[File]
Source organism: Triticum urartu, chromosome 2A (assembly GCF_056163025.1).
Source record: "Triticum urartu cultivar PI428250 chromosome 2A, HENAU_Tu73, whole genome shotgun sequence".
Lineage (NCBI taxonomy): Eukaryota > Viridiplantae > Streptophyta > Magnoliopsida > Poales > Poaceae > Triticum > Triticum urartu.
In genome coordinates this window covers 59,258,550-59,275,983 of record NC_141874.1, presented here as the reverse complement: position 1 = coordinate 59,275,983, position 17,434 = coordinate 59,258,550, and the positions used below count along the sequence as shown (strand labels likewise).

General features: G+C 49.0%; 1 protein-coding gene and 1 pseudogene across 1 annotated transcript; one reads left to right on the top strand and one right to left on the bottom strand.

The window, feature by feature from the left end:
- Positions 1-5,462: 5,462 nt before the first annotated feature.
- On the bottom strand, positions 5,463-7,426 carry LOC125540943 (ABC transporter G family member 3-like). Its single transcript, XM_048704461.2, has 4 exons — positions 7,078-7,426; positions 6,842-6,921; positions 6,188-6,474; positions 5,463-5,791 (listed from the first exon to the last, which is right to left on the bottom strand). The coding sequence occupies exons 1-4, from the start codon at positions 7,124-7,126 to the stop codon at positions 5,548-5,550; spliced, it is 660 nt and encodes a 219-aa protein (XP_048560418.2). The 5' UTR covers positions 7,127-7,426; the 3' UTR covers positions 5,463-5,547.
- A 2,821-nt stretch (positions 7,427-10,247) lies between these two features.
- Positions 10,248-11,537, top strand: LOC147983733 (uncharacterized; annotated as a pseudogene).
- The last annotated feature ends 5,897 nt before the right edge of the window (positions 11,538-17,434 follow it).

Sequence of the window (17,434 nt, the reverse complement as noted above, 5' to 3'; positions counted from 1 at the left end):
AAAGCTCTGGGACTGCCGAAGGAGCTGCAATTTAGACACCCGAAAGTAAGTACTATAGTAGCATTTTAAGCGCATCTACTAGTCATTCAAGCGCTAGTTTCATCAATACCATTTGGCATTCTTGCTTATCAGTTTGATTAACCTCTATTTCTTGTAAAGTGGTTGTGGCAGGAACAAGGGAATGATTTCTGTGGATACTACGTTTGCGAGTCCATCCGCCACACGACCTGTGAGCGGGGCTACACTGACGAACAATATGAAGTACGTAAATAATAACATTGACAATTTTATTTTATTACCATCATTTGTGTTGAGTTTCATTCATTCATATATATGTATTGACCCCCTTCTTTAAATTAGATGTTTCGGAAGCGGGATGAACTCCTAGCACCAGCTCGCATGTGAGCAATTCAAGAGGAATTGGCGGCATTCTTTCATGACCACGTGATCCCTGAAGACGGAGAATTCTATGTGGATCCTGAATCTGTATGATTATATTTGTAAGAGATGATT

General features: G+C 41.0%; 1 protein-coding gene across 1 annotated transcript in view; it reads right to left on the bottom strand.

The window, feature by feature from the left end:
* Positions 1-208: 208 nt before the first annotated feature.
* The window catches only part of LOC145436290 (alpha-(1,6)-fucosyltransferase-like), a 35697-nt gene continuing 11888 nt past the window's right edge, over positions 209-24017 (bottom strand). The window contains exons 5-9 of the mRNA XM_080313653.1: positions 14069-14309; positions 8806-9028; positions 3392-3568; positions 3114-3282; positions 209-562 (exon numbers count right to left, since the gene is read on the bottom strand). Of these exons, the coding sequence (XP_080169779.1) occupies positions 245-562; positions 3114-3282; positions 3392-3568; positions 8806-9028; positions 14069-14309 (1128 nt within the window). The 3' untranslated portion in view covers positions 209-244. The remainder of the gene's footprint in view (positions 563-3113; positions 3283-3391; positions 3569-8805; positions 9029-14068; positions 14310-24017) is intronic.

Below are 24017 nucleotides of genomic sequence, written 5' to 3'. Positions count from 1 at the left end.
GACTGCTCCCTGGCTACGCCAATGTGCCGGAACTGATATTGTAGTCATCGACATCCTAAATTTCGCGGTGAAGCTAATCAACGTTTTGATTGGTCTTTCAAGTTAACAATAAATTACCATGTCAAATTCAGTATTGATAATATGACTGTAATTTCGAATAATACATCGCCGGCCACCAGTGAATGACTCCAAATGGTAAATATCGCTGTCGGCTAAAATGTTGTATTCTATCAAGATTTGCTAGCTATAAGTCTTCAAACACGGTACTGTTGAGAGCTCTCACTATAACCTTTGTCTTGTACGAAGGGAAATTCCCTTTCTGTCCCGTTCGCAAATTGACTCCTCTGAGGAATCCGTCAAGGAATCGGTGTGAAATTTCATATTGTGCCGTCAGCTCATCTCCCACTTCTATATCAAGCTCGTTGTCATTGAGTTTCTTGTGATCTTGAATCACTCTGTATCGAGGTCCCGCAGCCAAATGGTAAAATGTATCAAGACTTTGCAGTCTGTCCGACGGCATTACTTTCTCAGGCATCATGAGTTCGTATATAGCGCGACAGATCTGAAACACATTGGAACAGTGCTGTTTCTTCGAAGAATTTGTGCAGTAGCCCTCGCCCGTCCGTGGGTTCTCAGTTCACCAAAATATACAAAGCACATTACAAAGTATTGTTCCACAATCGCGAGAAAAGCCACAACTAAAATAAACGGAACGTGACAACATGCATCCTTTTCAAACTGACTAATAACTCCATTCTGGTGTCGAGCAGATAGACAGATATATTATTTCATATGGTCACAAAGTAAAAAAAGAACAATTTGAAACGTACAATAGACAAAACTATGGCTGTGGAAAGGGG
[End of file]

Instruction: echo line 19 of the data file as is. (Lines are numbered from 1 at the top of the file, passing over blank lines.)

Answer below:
GACTGCTCCCTGGCTACGCCAATGTGCCGGAACTGATATTGTAGTCATCGACATCCTAAATTTCGCGGTGAAGCTAATCAACGTTTTGATTGGTCTTTCAAGTTAACAATAAATTACCATGTCAAATTCAGTATTGATAATATGACTGTAATTTCGAATAATACATCGCCGGCCACCAGTGAATGACTCCAAATGGTAAATATCGCTGTCGGCTAAAATGTTGTATTCTATCAAGATTTGCTAGCTATAAGTCTTCAAACACGGTACTGTTGAGAGCTCTCACTATAACCTTTGTCTTGTACGAAGGGAAATTCCCTTTCTGTCCCGTTCGCAAATTGACTCCTCTGAGGAATCCGTCAAGGAATCGGTGTGAAATTTCATATTGTGCCGTCAGCTCATCTCCCACTTCTATATCAAGCTCGTTGTCATTGAGTTTCTTGTGATCTTGAATCACTCTGTATCGAGGTCCCGCAGCCAAATGGTAAAATGTATCAAGACTTTGCAGTCTGTCCGACGGCATTACTTTCTCAGGCATCATGAGTTCGTATATAGCGCGACAGATCTGAAACACATTGGAACAGTGCTGTTTCTTCGAAGAATTTGTGCAGTAGCCCTCGCCCGTCCGTGGGTTCTCAGTTCACCAAAATATACAAAGCACATTACAAAGTATTGTTCCACAATCGCGAGAAAAGCCACAACTAAAATAAACGGAACGTGACAACATGCATCCTTTTCAAACTGACTAATAACTCCATTCTGGTGTCGAGCAGATAGACAGATATATTATTTCATATGGTCACAAAGTAAAAAAAGAACAATTTGAAACGTACAATAGACAAAACTATGGCTGTGGAAAGGGG